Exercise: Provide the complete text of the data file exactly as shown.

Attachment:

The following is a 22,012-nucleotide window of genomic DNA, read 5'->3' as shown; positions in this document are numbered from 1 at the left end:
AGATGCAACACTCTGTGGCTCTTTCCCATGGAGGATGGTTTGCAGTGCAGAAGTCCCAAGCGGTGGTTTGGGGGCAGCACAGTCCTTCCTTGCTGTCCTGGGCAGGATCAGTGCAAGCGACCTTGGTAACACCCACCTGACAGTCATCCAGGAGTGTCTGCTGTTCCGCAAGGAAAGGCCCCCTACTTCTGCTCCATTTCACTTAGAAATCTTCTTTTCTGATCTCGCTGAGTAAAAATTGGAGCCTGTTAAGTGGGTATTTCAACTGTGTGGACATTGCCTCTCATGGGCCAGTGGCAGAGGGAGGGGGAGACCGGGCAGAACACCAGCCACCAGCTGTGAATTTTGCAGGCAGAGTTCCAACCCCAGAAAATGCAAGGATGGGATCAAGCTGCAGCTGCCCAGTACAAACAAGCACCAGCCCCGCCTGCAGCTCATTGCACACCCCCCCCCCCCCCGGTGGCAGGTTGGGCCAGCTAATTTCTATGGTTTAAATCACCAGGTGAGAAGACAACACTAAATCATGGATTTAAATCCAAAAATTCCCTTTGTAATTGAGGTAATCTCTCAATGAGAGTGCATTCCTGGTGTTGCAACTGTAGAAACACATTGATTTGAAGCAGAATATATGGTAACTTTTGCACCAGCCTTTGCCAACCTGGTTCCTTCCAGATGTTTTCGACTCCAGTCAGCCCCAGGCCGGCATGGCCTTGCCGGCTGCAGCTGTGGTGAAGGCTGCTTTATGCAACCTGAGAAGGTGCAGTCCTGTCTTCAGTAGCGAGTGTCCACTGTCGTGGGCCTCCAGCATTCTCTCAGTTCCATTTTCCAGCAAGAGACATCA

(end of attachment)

The following is a 22,012-nucleotide window of genomic DNA, read 5'->3' as shown; positions in this document are numbered from 1 at the left end:
AGATGCAACACTCTGTGGCTCTTTCCCATGGAGGATGGTTTGCAGTGCAGAAGTCCCAAGCGGTGGTTTGGGGGCAGCACAGTCCTTCCTTGCTGTCCTGGGCAGGATCAGTGCAAGCGACCTTGGTAACACCCACCTGACAGTCATCCAGGAGTGTCTGCTGTTCCGCAAGGAAAGGCCCCCTACTTCTGCTCCATTTCACTTAGAAATCTTCTTTTCTGATCTCGCTGAGTAAAAATTGGAGCCTGTTAAGTGGGTATTTCAACTGTGTGGACATTGCCTCTCATGGGCCAGTGGCAGAGGGAGGGGGAGACCGGGCAGAACACCAGCCACCAGCTGTGAATTTTGCAGGCAGAGTTCCAACCCCAGAAAATGCAAGGATGGGATCAAGCTGCAGCTGCCCAGTACAAACAAGCACCAGCCCCGCCTGCAGCTCATTGCACACCCCCCCCCCCCCCGGTGGCAGGTTGGGCCAGCTAATTTCTATGGTTTAAATCACCAGGTGAGAAGACAACACTAAATCATGGATTTAAATCCAAAAATTCCCTTTGTAATTGAGGTAATCTCTCAATGAGAGTGCATTCCTGGTGTTGCAACTGTAGAAACACATTGATTTGAAGCAGAATATATGGTAACTTTTGCACCAGCCTTTGCCAACCTGGTTCCTTCCAGATGTTTTCGACTCCAGTCAGCCCCAGGCCGGCATGGCCTTGCCGGCTGCAGCTGTGGTGAAGGCTGCTTTATGCAACCTGAGAAGGTGCAGTCCTGTCTTCAGTAGCGAGTGTCCACTGTCGTGGGCCTCCAGCATTCTCTCAGTTCCATTTTCCAGCAAGAGACATCA